When I mention red swamp crayfish (Procambarus clarkii), many friends and colleagues from the south chuckle and say that it is a good problem to have as they are tasty! However chuckles aside, this species poses some serious problems. Red swamp crayfish's native habitat occurs in Northern Mexico, Gulf Coast States and Mississippi River watershed. They prefer slow moving freshwater such as retention ponds, small lakes and golf ponds, and utilize burrows on land. They are generally 2-5 inches in length, but some larger ones have been found (a 7 inch long one was found in Michigan in 2017) with a triangular rostrum. Body color is hard to use an identifier as their color can range from dark red, black or brown, however,they do have bright red dots unlike native crayfish found in Michigan (see picture below). Their diet consists of vegetation, snails, fish and amphibians.
They are problematic as they are very aggressive towards native crayfish (and each other), and will out-compete them for food and habitat. Their burrows can be to 3 feet deep, and can be identified by the chimneys nearby (large mounds of sand and soil by the hole). They create many burrows which will eventually result in bank destabilization and erosion. They have also been associated with cyanobacteria blooms and eutrophication.
It is thought that they were introduced via people releasing the contents of their aquariums into ponds or rivers, classroom pet releases, escapees from outdoor seafood boils, and bait dumping. The state of Michigan banned the possession of live red swamp crayfish in 2013, and in July of 2018, DNR worked with the Canadian Border Patrol to seize 2000 pounds of live crayfish at the border! If you are interested in cooking with them, I have found pre-cooked red swamp crayfish in the frozen seafood section of our local grocery store. While red swamp crayfish really is a rather tasty problem, it is important to prevent this species from becoming established in the wild! If you see any crayfish that looks like the red swamp crayfish, please contact me at email@example.com or give me a call at (517) 395 - 2089. You can also report sightings at https://www.misin.msu.edu/report . If you can safely take a picture that clearly shows the claws and its back, that would be very helpful for identification purposes.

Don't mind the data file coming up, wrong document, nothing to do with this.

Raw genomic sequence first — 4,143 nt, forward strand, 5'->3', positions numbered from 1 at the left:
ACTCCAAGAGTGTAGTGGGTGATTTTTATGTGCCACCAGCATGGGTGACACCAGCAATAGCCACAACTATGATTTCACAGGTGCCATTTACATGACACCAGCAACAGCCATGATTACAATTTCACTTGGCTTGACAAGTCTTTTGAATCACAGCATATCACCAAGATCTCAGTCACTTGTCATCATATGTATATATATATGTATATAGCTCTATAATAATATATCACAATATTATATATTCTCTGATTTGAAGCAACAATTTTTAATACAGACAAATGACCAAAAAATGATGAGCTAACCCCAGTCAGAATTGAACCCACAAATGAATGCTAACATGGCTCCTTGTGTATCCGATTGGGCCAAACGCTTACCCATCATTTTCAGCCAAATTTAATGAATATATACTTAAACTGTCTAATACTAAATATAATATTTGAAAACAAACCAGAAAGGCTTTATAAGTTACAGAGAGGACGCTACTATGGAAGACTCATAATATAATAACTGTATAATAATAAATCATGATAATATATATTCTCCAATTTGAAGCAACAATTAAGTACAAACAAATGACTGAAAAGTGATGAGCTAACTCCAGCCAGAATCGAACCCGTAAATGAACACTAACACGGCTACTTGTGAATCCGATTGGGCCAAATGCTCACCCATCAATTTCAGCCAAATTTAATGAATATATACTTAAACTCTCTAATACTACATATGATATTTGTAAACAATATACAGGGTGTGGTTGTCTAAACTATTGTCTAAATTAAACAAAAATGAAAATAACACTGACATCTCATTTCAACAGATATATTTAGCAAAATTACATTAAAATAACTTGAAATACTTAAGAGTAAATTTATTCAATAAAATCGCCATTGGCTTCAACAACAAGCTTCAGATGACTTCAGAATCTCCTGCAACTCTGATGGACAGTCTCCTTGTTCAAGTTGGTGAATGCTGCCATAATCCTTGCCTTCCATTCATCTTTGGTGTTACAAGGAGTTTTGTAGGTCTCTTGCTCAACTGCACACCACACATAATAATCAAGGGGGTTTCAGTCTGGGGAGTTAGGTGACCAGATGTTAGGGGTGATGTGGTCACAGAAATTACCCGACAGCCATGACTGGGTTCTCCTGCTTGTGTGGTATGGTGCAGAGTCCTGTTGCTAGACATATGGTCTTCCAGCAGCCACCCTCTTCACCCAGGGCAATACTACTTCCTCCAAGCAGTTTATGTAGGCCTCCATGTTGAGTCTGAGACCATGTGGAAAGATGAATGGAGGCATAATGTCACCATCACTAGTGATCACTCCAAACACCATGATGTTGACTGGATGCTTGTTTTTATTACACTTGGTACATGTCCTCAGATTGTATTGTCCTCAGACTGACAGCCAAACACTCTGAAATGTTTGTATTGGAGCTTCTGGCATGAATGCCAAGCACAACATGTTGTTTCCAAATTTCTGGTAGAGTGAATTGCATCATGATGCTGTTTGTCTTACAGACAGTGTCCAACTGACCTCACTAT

For more information:
DNR. 2020. Red swamp crayfish. https://www.michigan.gov/invasives/0,5664,7-324-68002_74188-367863--,00.html, Date Accessed: August 20, 2020